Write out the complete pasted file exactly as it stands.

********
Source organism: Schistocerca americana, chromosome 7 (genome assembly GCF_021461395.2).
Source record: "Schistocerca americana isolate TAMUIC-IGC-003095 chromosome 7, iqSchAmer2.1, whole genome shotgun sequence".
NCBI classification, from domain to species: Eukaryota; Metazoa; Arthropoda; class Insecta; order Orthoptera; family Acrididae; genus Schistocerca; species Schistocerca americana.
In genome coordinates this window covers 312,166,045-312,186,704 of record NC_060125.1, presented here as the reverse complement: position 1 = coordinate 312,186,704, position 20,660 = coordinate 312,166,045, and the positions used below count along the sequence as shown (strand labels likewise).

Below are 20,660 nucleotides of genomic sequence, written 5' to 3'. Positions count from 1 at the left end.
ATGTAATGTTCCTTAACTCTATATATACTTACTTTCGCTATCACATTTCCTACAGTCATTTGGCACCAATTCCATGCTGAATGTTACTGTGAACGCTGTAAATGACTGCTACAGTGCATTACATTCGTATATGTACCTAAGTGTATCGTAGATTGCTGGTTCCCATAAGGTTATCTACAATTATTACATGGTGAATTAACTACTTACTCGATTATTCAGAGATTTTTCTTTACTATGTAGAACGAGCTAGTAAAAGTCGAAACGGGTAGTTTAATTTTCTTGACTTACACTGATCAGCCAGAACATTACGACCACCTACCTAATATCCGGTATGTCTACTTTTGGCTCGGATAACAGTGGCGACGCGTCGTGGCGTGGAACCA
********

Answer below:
Source organism: Schistocerca americana, chromosome 7 (genome assembly GCF_021461395.2).
Source record: "Schistocerca americana isolate TAMUIC-IGC-003095 chromosome 7, iqSchAmer2.1, whole genome shotgun sequence".
NCBI classification, from domain to species: Eukaryota; Metazoa; Arthropoda; class Insecta; order Orthoptera; family Acrididae; genus Schistocerca; species Schistocerca americana.
In genome coordinates this window covers 312,166,045-312,186,704 of record NC_060125.1, presented here as the reverse complement: position 1 = coordinate 312,186,704, position 20,660 = coordinate 312,166,045, and the positions used below count along the sequence as shown (strand labels likewise).

Below are 20,660 nucleotides of genomic sequence, written 5' to 3'. Positions count from 1 at the left end.
ATGTAATGTTCCTTAACTCTATATATACTTACTTTCGCTATCACATTTCCTACAGTCATTTGGCACCAATTCCATGCTGAATGTTACTGTGAACGCTGTAAATGACTGCTACAGTGCATTACATTCGTATATGTACCTAAGTGTATCGTAGATTGCTGGTTCCCATAAGGTTATCTACAATTATTACATGGTGAATTAACTACTTACTCGATTATTCAGAGATTTTTCTTTACTATGTAGAACGAGCTAGTAAAAGTCGAAACGGGTAGTTTAATTTTCTTGACTTACACTGATCAGCCAGAACATTACGACCACCTACCTAATATCCGGTATGTCTACTTTTGGCTCGGATAACAGTGGCGACGCGTCGTGGCGTGGAACCA